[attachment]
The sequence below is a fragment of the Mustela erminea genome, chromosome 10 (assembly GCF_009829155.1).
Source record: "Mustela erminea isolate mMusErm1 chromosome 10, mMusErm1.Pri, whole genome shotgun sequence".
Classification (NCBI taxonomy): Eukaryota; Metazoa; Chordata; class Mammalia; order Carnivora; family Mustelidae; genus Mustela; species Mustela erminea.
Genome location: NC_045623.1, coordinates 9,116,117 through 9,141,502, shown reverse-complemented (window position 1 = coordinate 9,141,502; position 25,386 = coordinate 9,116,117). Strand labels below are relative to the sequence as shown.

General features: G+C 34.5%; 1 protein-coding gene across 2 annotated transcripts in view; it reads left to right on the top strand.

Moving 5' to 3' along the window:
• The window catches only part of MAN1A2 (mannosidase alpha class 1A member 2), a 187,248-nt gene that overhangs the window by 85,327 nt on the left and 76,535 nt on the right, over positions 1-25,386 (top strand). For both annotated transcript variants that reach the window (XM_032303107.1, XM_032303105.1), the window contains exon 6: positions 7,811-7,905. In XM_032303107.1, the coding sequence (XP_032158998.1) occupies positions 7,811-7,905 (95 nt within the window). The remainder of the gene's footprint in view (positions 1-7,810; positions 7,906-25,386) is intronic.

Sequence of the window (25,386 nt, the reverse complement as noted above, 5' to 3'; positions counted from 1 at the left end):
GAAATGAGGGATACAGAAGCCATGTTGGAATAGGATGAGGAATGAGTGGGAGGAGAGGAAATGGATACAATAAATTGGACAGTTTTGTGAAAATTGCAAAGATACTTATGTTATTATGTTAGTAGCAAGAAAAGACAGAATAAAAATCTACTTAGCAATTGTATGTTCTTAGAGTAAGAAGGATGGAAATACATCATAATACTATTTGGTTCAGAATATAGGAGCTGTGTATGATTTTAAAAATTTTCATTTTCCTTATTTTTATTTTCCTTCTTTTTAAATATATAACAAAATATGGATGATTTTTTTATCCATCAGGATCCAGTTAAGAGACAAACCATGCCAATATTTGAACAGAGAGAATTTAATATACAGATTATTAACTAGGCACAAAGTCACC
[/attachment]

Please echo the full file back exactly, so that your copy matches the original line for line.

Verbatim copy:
The sequence below is a fragment of the Mustela erminea genome, chromosome 10 (assembly GCF_009829155.1).
Source record: "Mustela erminea isolate mMusErm1 chromosome 10, mMusErm1.Pri, whole genome shotgun sequence".
Classification (NCBI taxonomy): Eukaryota; Metazoa; Chordata; class Mammalia; order Carnivora; family Mustelidae; genus Mustela; species Mustela erminea.
Genome location: NC_045623.1, coordinates 9,116,117 through 9,141,502, shown reverse-complemented (window position 1 = coordinate 9,141,502; position 25,386 = coordinate 9,116,117). Strand labels below are relative to the sequence as shown.

General features: G+C 34.5%; 1 protein-coding gene across 2 annotated transcripts in view; it reads left to right on the top strand.

Moving 5' to 3' along the window:
• The window catches only part of MAN1A2 (mannosidase alpha class 1A member 2), a 187,248-nt gene that overhangs the window by 85,327 nt on the left and 76,535 nt on the right, over positions 1-25,386 (top strand). For both annotated transcript variants that reach the window (XM_032303107.1, XM_032303105.1), the window contains exon 6: positions 7,811-7,905. In XM_032303107.1, the coding sequence (XP_032158998.1) occupies positions 7,811-7,905 (95 nt within the window). The remainder of the gene's footprint in view (positions 1-7,810; positions 7,906-25,386) is intronic.

Sequence of the window (25,386 nt, the reverse complement as noted above, 5' to 3'; positions counted from 1 at the left end):
GAAATGAGGGATACAGAAGCCATGTTGGAATAGGATGAGGAATGAGTGGGAGGAGAGGAAATGGATACAATAAATTGGACAGTTTTGTGAAAATTGCAAAGATACTTATGTTATTATGTTAGTAGCAAGAAAAGACAGAATAAAAATCTACTTAGCAATTGTATGTTCTTAGAGTAAGAAGGATGGAAATACATCATAATACTATTTGGTTCAGAATATAGGAGCTGTGTATGATTTTAAAAATTTTCATTTTCCTTATTTTTATTTTCCTTCTTTTTAAATATATAACAAAATATGGATGATTTTTTTATCCATCAGGATCCAGTTAAGAGACAAACCATGCCAATATTTGAACAGAGAGAATTTAATATACAGATTATTAACTAGGCACAAAGTCACC